Comedy gold: This Q-Anon quartet is ready for makeover action in ‘The Moth Effect’.
THE MOTH EFFECT **** (108 minutes; six episodes) MA
whole series review
Sketch shows are always a hit-and-miss affair, the hope always being (of course) that you get more hits than misses.
That’s not an issue with The Moth Effect. Even after three viewings it’s hard to spot a misstep, bad edit, bum gag or satirical stab that doesn’t land precisely where it’s supposed to.
Created by Nick Boshier and Jazz Twemlow, there’s a lot of really smart comedy here, with plenty of thought clearly going into skits that address such contemporary topics as modern-day marketing, the environment, the woes of social media and the scourge of Woke culture.
Still, conceptually strong, thought-provoking comedy is all well and good, but if it don’t tickle, there’s ain’t no point. That’s another problem The Moth Effect doesn’t have.
Whether it’s a refined, idea-driven sketch satirizing self-centred documentarians, a song about a lame party or a low-flying string of gags about the questionable advent of Matrix 4, the show’s priority is to always bring the funny.
Invariably, very clever, arguably high-brow segments are matched by dashes of effervescent, outright silliness, with the influence of Monty Python in clear, glorious evidence throughout.
Take the romantic date a lonely barfly has with a sea mine. Or the street gangs who fight with philosophy instead of fists. There’s a terrific spoofing of morning TV banality, and medieval warriors using the power of positive thinking instead of swords and shields.
It’s classic TV comedy lunacy, probably being watched from Light Entertainment Heaven by Terry Jones and Graham Chapman.
The show’s ever-topical skewering of online culture is consistently on point.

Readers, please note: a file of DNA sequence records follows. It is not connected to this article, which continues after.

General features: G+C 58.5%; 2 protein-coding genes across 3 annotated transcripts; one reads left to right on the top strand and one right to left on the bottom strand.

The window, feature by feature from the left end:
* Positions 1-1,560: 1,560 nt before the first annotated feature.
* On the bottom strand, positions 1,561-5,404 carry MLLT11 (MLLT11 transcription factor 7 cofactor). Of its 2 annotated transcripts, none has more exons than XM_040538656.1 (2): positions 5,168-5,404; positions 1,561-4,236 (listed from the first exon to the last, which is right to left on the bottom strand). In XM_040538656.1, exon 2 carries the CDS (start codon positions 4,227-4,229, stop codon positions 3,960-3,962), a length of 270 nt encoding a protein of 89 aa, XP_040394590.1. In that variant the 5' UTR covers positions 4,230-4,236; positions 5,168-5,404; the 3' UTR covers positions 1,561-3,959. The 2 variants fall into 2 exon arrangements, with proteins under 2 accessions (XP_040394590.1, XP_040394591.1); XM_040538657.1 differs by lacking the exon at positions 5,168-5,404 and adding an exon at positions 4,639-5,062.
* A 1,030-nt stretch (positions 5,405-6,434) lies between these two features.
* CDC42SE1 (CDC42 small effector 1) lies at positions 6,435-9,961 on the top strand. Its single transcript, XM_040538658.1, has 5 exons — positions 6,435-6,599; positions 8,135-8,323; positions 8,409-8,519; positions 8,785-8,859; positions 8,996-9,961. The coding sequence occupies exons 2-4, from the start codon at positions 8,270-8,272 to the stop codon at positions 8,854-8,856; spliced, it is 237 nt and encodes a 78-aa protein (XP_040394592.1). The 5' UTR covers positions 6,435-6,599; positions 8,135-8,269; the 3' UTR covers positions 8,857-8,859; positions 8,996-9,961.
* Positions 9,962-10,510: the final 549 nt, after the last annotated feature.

One especially good James Bond spoof – starring A-List American actors Bobby Cannavale and Vincent D’Onofrio – highlights the attention-sucking power of pocket digital devices.
In another razor-sharp stab we witness conflict infect the marriage of a professional couple – played by A-List Australian actors Miranda Otto and David Wenham – when one of them refuses to allow data sharing with their newly acquired pillow.
The rampant idiocies of social media and its reductive, anti-intellectual culture proves a favourite target, perfectly captured in a brilliant bit where a queer quartet of Q-Anon enthusiasts give a respected author whose books no longer sell a radical makeover. Acting icon Bryan Brown is splendid as the blind-sided author in what is probably The Moth Effect’s crowning achievement.
While the show has a progressive bent, it is decidedly wary about Woke culture, its smattering of barbs about “woke drones” and “woke cops” pretty much summing up all there needs to be said about the movement’s excesses.
Same, too, with the sketch about the politicians breeding stable, which reflects how the show prefers to sidestep specific references and step back to take a broader satirical view.
As result you get a concise, future-proof sketch about all politicians that will still get laughs 80 years from now, refusing to date the way most headline-driven political comedy does.
Working with some pretty sweet production values, the broad palette of visual styles required in The Moth Effect are extremely well rendered thanks to savvy direction by Gracie Otto and Craig Anderson.
Otto gave us The Last Impresario, Under the Volcano and season two of The Other Guy; Anderson’s directing CV includes Black Comedy, Double the Fist and the very underrated Review with Myles Barlow. (Catch it on iView. It’s a hoot.)
At 108 minutes, The Moth Effect is easily bingeable in one gulp, though you might find yourself returning to the buffet more than once, as was the case with your humble reviewer.
And if watching The Moth Effect leaves you hungry for more of the same sort of stuff, you must check out the show’s progenitor Nice Shorts, a web series by Moth creators Jazz Twemlow and Nick Boshier. Check it out here. It’s similarly smart and extremely funny.